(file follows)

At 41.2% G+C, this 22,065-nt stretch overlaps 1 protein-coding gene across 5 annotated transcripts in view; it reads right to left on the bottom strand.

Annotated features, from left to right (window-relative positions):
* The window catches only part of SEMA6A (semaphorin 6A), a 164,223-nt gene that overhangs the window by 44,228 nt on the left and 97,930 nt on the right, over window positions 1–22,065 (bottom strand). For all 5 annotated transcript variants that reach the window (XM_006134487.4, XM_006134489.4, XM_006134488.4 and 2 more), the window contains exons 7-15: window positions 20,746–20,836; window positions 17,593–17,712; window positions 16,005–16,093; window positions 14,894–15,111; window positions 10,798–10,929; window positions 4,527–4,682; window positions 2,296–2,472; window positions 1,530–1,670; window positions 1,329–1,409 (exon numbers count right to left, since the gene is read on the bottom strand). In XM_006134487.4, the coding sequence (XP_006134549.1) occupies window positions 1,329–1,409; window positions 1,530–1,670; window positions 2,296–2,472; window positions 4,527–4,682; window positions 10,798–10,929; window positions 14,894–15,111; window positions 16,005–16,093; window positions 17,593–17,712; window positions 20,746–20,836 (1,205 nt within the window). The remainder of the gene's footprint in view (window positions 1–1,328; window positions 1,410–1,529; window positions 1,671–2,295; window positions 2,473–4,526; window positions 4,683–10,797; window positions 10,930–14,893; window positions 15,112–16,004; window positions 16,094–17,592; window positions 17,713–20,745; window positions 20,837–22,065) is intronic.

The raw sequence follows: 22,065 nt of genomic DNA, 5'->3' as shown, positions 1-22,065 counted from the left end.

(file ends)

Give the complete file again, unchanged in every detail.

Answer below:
At 41.2% G+C, this 22,065-nt stretch overlaps 1 protein-coding gene across 5 annotated transcripts in view; it reads right to left on the bottom strand.

Annotated features, from left to right (window-relative positions):
* The window catches only part of SEMA6A (semaphorin 6A), a 164,223-nt gene that overhangs the window by 44,228 nt on the left and 97,930 nt on the right, over window positions 1–22,065 (bottom strand). For all 5 annotated transcript variants that reach the window (XM_006134487.4, XM_006134489.4, XM_006134488.4 and 2 more), the window contains exons 7-15: window positions 20,746–20,836; window positions 17,593–17,712; window positions 16,005–16,093; window positions 14,894–15,111; window positions 10,798–10,929; window positions 4,527–4,682; window positions 2,296–2,472; window positions 1,530–1,670; window positions 1,329–1,409 (exon numbers count right to left, since the gene is read on the bottom strand). In XM_006134487.4, the coding sequence (XP_006134549.1) occupies window positions 1,329–1,409; window positions 1,530–1,670; window positions 2,296–2,472; window positions 4,527–4,682; window positions 10,798–10,929; window positions 14,894–15,111; window positions 16,005–16,093; window positions 17,593–17,712; window positions 20,746–20,836 (1,205 nt within the window). The remainder of the gene's footprint in view (window positions 1–1,328; window positions 1,410–1,529; window positions 1,671–2,295; window positions 2,473–4,526; window positions 4,683–10,797; window positions 10,930–14,893; window positions 15,112–16,004; window positions 16,094–17,592; window positions 17,713–20,745; window positions 20,837–22,065) is intronic.

The raw sequence follows: 22,065 nt of genomic DNA, 5'->3' as shown, positions 1-22,065 counted from the left end.